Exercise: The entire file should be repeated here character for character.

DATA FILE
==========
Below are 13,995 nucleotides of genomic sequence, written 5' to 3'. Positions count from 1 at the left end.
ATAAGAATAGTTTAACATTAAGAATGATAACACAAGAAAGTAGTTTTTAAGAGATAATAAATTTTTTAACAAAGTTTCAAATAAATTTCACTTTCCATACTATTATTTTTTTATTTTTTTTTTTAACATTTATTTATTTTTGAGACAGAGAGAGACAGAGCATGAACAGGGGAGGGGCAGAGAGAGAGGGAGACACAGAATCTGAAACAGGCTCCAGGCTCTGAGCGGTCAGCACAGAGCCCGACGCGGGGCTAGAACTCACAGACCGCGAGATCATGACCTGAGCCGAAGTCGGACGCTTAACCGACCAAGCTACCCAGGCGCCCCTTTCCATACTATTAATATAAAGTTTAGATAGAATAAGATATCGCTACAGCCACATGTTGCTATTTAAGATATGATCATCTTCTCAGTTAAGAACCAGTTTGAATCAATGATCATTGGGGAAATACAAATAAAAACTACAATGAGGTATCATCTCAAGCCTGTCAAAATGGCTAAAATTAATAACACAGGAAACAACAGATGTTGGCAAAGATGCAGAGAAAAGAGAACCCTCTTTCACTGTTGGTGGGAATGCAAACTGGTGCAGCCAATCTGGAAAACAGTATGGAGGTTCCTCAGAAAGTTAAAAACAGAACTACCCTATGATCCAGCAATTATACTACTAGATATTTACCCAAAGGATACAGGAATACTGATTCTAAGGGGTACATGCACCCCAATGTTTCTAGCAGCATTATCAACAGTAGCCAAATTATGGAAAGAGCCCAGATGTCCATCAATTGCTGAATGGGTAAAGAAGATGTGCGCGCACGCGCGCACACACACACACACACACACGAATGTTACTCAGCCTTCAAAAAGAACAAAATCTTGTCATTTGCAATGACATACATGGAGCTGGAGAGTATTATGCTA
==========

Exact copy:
Below are 13,995 nucleotides of genomic sequence, written 5' to 3'. Positions count from 1 at the left end.
ATAAGAATAGTTTAACATTAAGAATGATAACACAAGAAAGTAGTTTTTAAGAGATAATAAATTTTTTAACAAAGTTTCAAATAAATTTCACTTTCCATACTATTATTTTTTTATTTTTTTTTTTAACATTTATTTATTTTTGAGACAGAGAGAGACAGAGCATGAACAGGGGAGGGGCAGAGAGAGAGGGAGACACAGAATCTGAAACAGGCTCCAGGCTCTGAGCGGTCAGCACAGAGCCCGACGCGGGGCTAGAACTCACAGACCGCGAGATCATGACCTGAGCCGAAGTCGGACGCTTAACCGACCAAGCTACCCAGGCGCCCCTTTCCATACTATTAATATAAAGTTTAGATAGAATAAGATATCGCTACAGCCACATGTTGCTATTTAAGATATGATCATCTTCTCAGTTAAGAACCAGTTTGAATCAATGATCATTGGGGAAATACAAATAAAAACTACAATGAGGTATCATCTCAAGCCTGTCAAAATGGCTAAAATTAATAACACAGGAAACAACAGATGTTGGCAAAGATGCAGAGAAAAGAGAACCCTCTTTCACTGTTGGTGGGAATGCAAACTGGTGCAGCCAATCTGGAAAACAGTATGGAGGTTCCTCAGAAAGTTAAAAACAGAACTACCCTATGATCCAGCAATTATACTACTAGATATTTACCCAAAGGATACAGGAATACTGATTCTAAGGGGTACATGCACCCCAATGTTTCTAGCAGCATTATCAACAGTAGCCAAATTATGGAAAGAGCCCAGATGTCCATCAATTGCTGAATGGGTAAAGAAGATGTGCGCGCACGCGCGCACACACACACACACACACACGAATGTTACTCAGCCTTCAAAAAGAACAAAATCTTGTCATTTGCAATGACATACATGGAGCTGGAGAGTATTATGCTA